The Rain It Raineth Every Day. Norman Garstin (1847–1926). 1889. Oil on canvas. H 95 x W 164 cm. Collection: Penlee House Gallery & Museum; accession no. PEZPH: 1989.61 (a gift from the artist). Kindly made available via Art UK on the Creative Commons Attribution-No Derivatives licence (CC BY-ND).

According to Art UK, the blue structure glimpsed to the right in the middle of the painting "was a collecting box for the Royal National Lifeboat Institution, placed on Penzance promenade in 1877," so this is Penzance on a rainy day, not the sort that brings holiday-makers to Cornwall, but one that occurs there often enough! The title comes from Shakespeare, either from Feste's song at the end of Twelfth Night or the Fool's song in King Lear as he guides the aged king to shelter in Act 3, scene 2. It was probably an old song about the inevitable woes of life, but it need not have any deeper meaning here, beyond the obvious one that even such a lovely place has to have its off-days!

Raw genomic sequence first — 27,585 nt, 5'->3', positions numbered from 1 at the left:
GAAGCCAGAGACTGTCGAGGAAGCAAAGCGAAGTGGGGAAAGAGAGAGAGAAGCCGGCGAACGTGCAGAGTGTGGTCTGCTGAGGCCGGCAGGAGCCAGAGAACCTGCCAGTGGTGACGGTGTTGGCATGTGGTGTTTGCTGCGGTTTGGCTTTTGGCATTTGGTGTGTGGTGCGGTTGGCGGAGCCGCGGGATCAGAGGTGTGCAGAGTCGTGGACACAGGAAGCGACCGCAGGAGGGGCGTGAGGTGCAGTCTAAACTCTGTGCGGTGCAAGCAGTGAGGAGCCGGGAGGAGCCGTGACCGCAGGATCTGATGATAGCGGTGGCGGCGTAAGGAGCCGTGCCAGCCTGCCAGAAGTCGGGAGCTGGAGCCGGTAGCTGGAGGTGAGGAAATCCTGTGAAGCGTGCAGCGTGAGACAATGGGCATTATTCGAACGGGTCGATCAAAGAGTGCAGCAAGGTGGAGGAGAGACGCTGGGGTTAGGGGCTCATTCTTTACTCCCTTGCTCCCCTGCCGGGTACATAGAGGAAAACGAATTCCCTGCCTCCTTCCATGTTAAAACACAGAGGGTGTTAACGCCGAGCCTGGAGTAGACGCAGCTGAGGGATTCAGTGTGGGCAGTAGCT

The gallery description tells us that the painting "was sent to the Royal Academy in 1889 but was not hung. It is believed that the committee thought the painting too 'French' in style." What is more, Penzance Town Council kept it from public display lest its grey atmosphere, with a few desultory figures (and dogs and a horse) braving the lashings of rain, put a damper on holiday-makers! "Nowadays," we learn, "it is one of the most popular works in the collection." For a people whose common topic is so often the weather, this also has a wide general appeal — it is probably the best known of all Garstin's works. — Jacqueline Banerjee


"The Rain It Raineth Every Day." Art UK. Web. 30 March 2021.

"The Rain It Raineth Every Day." Penlee House Gallery and Museum. Web. 30 March 2021.

30 March 2021